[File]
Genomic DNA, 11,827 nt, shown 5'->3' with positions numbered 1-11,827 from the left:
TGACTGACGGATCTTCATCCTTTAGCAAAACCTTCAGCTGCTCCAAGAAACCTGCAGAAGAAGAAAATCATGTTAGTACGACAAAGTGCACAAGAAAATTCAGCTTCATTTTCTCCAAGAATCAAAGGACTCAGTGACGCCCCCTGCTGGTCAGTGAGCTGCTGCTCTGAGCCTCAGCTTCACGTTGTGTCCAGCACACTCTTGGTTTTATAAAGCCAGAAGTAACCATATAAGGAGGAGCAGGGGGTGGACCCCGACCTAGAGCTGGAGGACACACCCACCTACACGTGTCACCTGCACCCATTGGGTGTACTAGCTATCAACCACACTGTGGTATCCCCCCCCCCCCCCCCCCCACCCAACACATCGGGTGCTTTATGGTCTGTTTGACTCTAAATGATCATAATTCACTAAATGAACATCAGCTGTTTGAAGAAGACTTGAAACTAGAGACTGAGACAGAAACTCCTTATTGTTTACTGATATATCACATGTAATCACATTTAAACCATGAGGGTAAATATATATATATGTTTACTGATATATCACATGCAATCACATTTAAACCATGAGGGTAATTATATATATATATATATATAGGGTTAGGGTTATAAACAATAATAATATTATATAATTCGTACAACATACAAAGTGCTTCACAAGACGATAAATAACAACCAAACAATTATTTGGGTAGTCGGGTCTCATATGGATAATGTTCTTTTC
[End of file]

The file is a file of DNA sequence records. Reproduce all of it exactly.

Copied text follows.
Genomic DNA, 11,827 nt, shown 5'->3' with positions numbered 1-11,827 from the left:
TGACTGACGGATCTTCATCCTTTAGCAAAACCTTCAGCTGCTCCAAGAAACCTGCAGAAGAAGAAAATCATGTTAGTACGACAAAGTGCACAAGAAAATTCAGCTTCATTTTCTCCAAGAATCAAAGGACTCAGTGACGCCCCCTGCTGGTCAGTGAGCTGCTGCTCTGAGCCTCAGCTTCACGTTGTGTCCAGCACACTCTTGGTTTTATAAAGCCAGAAGTAACCATATAAGGAGGAGCAGGGGGTGGACCCCGACCTAGAGCTGGAGGACACACCCACCTACACGTGTCACCTGCACCCATTGGGTGTACTAGCTATCAACCACACTGTGGTATCCCCCCCCCCCCCCCCCCCACCCAACACATCGGGTGCTTTATGGTCTGTTTGACTCTAAATGATCATAATTCACTAAATGAACATCAGCTGTTTGAAGAAGACTTGAAACTAGAGACTGAGACAGAAACTCCTTATTGTTTACTGATATATCACATGTAATCACATTTAAACCATGAGGGTAAATATATATATATGTTTACTGATATATCACATGCAATCACATTTAAACCATGAGGGTAATTATATATATATATATATATAGGGTTAGGGTTATAAACAATAATAATATTATATAATTCGTACAACATACAAAGTGCTTCACAAGACGATAAATAACAACCAAACAATTATTTGGGTAGTCGGGTCTCATATGGATAATGTTCTTTTC